Tips To Save Money on Your Trip to US Cellular Field

Joe SlowikCorrespondent IJuly 19, 2009

CHICAGO - APRIL 02:  Fans of the Chicago White Sox enter U.S. Cellular Field prior to the Opening Day game between the Chicago White Sox and the Cleveland Indians on April 2, 2006 in Chicago, Illinois.  (Photo by Jonathan Daniel/Getty Images)

I thoroughly enjoy trips to "The Cell" and have been to plenty of Sox games in my life.

However, it can get extremely pricey. Ticket prices keep going up, parking isn't cheap, and the food options can be expensive. A weekend game can easily cost you $60 per person before adding beer or souvenirs.

I love the Sox, but at those costs I can see why their attendance often lags behind expectations.

As a regular visitor to the Cell, here are a few tips to reduce the hit to your wallet when you go to a Sox game.

-Take advantage of Half Price Monday

This is easily your best option for cutting down the cost of a day at the ballpark, and a way to be able to afford better seats.

On a normal day it will cost you at least $33 to get a seat on the 100 level, but on half-price night you can get very good seats between the bases and the foul pole for $19 a piece.

One thing to keep in mind is that tickets usually go fast for these dates, so you should try to buy them in advance.

-If possible, take the "El" to the game

Parking is plentiful at US Cellular Field, but it will cost you a whopping $23 to get into one of the lots. If you get there early and plan on tailgating that might seem acceptable, but it's a pretty rough expense if you aren't that ambitious.

Public transportation is a convenient and cost effective alternative.

There are two different stops that are within walking distance of the park. One is the "Sox-35th" stop on the red line right outside the park, the other is the "IIT-Bronzeville" stop on the green line, which is a few blocks away. Both of them are easily accessible in "the Loop", where you can transfer from any other line.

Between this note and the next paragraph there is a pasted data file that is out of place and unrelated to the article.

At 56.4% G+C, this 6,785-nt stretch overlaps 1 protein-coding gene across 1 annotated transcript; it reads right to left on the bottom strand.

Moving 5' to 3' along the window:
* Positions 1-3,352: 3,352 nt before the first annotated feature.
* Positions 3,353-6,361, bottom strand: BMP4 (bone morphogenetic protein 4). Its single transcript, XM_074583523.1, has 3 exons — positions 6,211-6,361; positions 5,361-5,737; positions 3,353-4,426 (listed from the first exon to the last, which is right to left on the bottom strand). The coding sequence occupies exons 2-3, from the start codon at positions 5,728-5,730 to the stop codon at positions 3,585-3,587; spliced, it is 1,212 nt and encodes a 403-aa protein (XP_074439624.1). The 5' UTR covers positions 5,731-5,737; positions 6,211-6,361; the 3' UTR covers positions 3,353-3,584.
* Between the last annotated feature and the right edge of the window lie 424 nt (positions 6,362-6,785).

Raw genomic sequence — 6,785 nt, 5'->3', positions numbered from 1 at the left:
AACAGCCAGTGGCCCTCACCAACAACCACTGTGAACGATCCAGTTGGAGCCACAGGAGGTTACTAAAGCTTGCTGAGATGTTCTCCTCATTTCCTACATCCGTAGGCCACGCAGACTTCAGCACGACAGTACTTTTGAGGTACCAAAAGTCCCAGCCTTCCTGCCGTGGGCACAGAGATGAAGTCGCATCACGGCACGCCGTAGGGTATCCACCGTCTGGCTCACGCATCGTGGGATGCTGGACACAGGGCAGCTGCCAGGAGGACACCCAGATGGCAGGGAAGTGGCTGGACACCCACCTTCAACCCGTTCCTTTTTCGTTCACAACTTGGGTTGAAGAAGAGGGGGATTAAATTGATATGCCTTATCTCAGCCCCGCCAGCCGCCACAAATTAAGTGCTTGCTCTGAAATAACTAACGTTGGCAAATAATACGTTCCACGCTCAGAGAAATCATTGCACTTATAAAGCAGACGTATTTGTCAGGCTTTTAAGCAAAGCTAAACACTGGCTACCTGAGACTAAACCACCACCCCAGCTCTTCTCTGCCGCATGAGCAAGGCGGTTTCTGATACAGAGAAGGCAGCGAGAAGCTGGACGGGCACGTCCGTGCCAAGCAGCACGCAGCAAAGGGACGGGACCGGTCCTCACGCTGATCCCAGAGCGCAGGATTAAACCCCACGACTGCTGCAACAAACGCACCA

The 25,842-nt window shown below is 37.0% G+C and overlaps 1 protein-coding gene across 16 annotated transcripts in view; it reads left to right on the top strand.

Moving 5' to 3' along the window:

Here's another tip: take the green line when leaving the park. There is less congestion and the station and you can still get to the same stops.

-If you do drive to the game, try to tailgate

The one positive to the parking situation at US Cellular Field is a lot of space. There's plenty of room to set up some chairs and a grill if you're more adventurous.

The lots open two hours before the game, giving you plenty of time to relax and enjoy some snacks and beverages. A cooler in the back of your car gives you plenty of flexibility and gives you an alternative to stadium food.

-Go to Halsted for your food and beverage needs before the game

Eating and drinking at the ballpark isn't really an option if you're working on a budget. One run to the concession stands could easily set you back $20, and $6.75 beers don't help either.

Now that Jimbo's is closed, most of your food and beverage options are at Halsted Street. It's a bit of a walk, but if you're not up for it you can easily catch the 35th Street bus to and from the ballpark.

Mitchell's Tap at 3356 S. Halsted is my bar of choice. They don't serve food, but it's a fairly nice bar with a good selection. You can always go to George's, which is essentially across the street, for your basic fast food selection.

Schaller's Pump at 3714 S. Halsted is another popular choice. Though it's nothing special, they have decent, reasonably priced food and beer.

Though it's not on Halsted, another good option is Maxwell Street Depot at 411 W. 31st Street. It's nothing special, but the small stand has good polish sausage, burgers and pork chop sandwiches at good prices. Two people can get a sandwich with fries and a soft drink for $10 or less.

-If you do eat at the park, go with the brisket or pulled pork

A lot of people would suggest the two for one early bird hot dog special or the corned beef sandwich in the right field corner. While both are good suggestions, I'm a big fan of the brisket sandwich stand behind section 149.

It might not seem like a great deal at $6.50, but it's far more filling than most of your stadium options. You get a tasty, decent sized sandwich, a bag of chips and a pickle. At least in my experience I'm a lot less likely to want more food after a brisket sandwich than if I get a $4.75 polish (though those are delicious as well).

I'm sure other people have their own suggestions, these are just my thoughts on ways to improve your experience at the Sox game without spending your life savings. Obviously if you can afford tickets in the Jim Beam Club or the Scout Seats that's even better, and if you are one of those people, I would greatly appreciate an invite.


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